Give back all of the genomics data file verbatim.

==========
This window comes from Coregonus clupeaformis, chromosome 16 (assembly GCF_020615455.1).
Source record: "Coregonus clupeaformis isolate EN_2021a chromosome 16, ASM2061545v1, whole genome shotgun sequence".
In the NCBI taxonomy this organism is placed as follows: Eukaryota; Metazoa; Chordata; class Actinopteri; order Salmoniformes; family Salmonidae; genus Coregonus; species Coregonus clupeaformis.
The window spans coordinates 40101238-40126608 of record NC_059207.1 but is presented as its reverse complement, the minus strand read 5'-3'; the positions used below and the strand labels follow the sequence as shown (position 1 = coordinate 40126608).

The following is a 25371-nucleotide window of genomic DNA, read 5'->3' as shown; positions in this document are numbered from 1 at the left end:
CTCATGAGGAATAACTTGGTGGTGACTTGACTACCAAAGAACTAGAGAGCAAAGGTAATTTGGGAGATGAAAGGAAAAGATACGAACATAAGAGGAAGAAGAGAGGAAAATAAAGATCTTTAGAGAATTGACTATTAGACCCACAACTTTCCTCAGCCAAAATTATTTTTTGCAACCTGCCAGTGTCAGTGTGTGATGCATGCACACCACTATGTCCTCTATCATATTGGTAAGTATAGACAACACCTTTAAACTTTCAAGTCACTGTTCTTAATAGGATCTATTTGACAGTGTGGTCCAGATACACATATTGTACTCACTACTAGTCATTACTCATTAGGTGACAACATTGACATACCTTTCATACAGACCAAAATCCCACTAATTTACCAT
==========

This window comes from Coregonus clupeaformis, chromosome 16 (assembly GCF_020615455.1).
Source record: "Coregonus clupeaformis isolate EN_2021a chromosome 16, ASM2061545v1, whole genome shotgun sequence".
In the NCBI taxonomy this organism is placed as follows: Eukaryota; Metazoa; Chordata; class Actinopteri; order Salmoniformes; family Salmonidae; genus Coregonus; species Coregonus clupeaformis.
The window spans coordinates 40101238-40126608 of record NC_059207.1 but is presented as its reverse complement, the minus strand read 5'-3'; the positions used below and the strand labels follow the sequence as shown (position 1 = coordinate 40126608).

The following is a 25371-nucleotide window of genomic DNA, read 5'->3' as shown; positions in this document are numbered from 1 at the left end:
CTCATGAGGAATAACTTGGTGGTGACTTGACTACCAAAGAACTAGAGAGCAAAGGTAATTTGGGAGATGAAAGGAAAAGATACGAACATAAGAGGAAGAAGAGAGGAAAATAAAGATCTTTAGAGAATTGACTATTAGACCCACAACTTTCCTCAGCCAAAATTATTTTTTGCAACCTGCCAGTGTCAGTGTGTGATGCATGCACACCACTATGTCCTCTATCATATTGGTAAGTATAGACAACACCTTTAAACTTTCAAGTCACTGTTCTTAATAGGATCTATTTGACAGTGTGGTCCAGATACACATATTGTACTCACTACTAGTCATTACTCATTAGGTGACAACATTGACATACCTTTCATACAGACCAAAATCCCACTAATTTACCAT